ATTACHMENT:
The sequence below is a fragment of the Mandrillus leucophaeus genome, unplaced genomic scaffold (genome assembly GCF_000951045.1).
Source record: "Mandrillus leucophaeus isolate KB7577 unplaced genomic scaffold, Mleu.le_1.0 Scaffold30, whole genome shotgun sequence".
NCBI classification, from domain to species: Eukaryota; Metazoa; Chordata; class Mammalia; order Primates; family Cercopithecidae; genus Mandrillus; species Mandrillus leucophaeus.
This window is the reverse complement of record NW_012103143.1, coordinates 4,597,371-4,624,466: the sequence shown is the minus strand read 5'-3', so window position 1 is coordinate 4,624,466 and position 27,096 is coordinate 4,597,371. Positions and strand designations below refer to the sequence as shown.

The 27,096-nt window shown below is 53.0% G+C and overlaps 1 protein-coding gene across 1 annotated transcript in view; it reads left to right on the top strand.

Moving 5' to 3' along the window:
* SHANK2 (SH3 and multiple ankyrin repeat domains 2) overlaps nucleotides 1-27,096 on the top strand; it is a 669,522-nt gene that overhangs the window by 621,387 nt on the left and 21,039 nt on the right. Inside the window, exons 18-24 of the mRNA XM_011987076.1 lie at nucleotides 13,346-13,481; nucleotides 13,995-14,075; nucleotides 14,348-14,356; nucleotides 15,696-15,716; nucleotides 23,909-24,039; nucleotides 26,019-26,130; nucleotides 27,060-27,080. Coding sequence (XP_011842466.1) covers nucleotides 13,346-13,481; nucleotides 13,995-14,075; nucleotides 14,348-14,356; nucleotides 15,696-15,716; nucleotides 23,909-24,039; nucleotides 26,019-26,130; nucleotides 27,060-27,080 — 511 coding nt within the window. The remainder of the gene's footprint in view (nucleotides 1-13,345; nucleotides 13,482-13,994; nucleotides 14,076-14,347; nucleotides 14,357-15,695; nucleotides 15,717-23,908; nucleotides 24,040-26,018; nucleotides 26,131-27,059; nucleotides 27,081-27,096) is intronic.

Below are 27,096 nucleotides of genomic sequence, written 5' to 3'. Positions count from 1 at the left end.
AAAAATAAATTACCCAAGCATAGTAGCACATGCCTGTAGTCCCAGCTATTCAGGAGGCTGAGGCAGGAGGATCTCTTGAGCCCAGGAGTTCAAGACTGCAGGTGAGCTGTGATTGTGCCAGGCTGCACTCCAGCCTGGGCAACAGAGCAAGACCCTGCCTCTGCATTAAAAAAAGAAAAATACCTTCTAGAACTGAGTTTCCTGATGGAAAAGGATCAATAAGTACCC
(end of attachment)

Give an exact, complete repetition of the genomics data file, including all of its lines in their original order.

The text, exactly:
The sequence below is a fragment of the Mandrillus leucophaeus genome, unplaced genomic scaffold (genome assembly GCF_000951045.1).
Source record: "Mandrillus leucophaeus isolate KB7577 unplaced genomic scaffold, Mleu.le_1.0 Scaffold30, whole genome shotgun sequence".
NCBI classification, from domain to species: Eukaryota; Metazoa; Chordata; class Mammalia; order Primates; family Cercopithecidae; genus Mandrillus; species Mandrillus leucophaeus.
This window is the reverse complement of record NW_012103143.1, coordinates 4,597,371-4,624,466: the sequence shown is the minus strand read 5'-3', so window position 1 is coordinate 4,624,466 and position 27,096 is coordinate 4,597,371. Positions and strand designations below refer to the sequence as shown.

The 27,096-nt window shown below is 53.0% G+C and overlaps 1 protein-coding gene across 1 annotated transcript in view; it reads left to right on the top strand.

Moving 5' to 3' along the window:
* SHANK2 (SH3 and multiple ankyrin repeat domains 2) overlaps nucleotides 1-27,096 on the top strand; it is a 669,522-nt gene that overhangs the window by 621,387 nt on the left and 21,039 nt on the right. Inside the window, exons 18-24 of the mRNA XM_011987076.1 lie at nucleotides 13,346-13,481; nucleotides 13,995-14,075; nucleotides 14,348-14,356; nucleotides 15,696-15,716; nucleotides 23,909-24,039; nucleotides 26,019-26,130; nucleotides 27,060-27,080. Coding sequence (XP_011842466.1) covers nucleotides 13,346-13,481; nucleotides 13,995-14,075; nucleotides 14,348-14,356; nucleotides 15,696-15,716; nucleotides 23,909-24,039; nucleotides 26,019-26,130; nucleotides 27,060-27,080 — 511 coding nt within the window. The remainder of the gene's footprint in view (nucleotides 1-13,345; nucleotides 13,482-13,994; nucleotides 14,076-14,347; nucleotides 14,357-15,695; nucleotides 15,717-23,908; nucleotides 24,040-26,018; nucleotides 26,131-27,059; nucleotides 27,081-27,096) is intronic.

Below are 27,096 nucleotides of genomic sequence, written 5' to 3'. Positions count from 1 at the left end.
AAAAATAAATTACCCAAGCATAGTAGCACATGCCTGTAGTCCCAGCTATTCAGGAGGCTGAGGCAGGAGGATCTCTTGAGCCCAGGAGTTCAAGACTGCAGGTGAGCTGTGATTGTGCCAGGCTGCACTCCAGCCTGGGCAACAGAGCAAGACCCTGCCTCTGCATTAAAAAAAGAAAAATACCTTCTAGAACTGAGTTTCCTGATGGAAAAGGATCAATAAGTACCC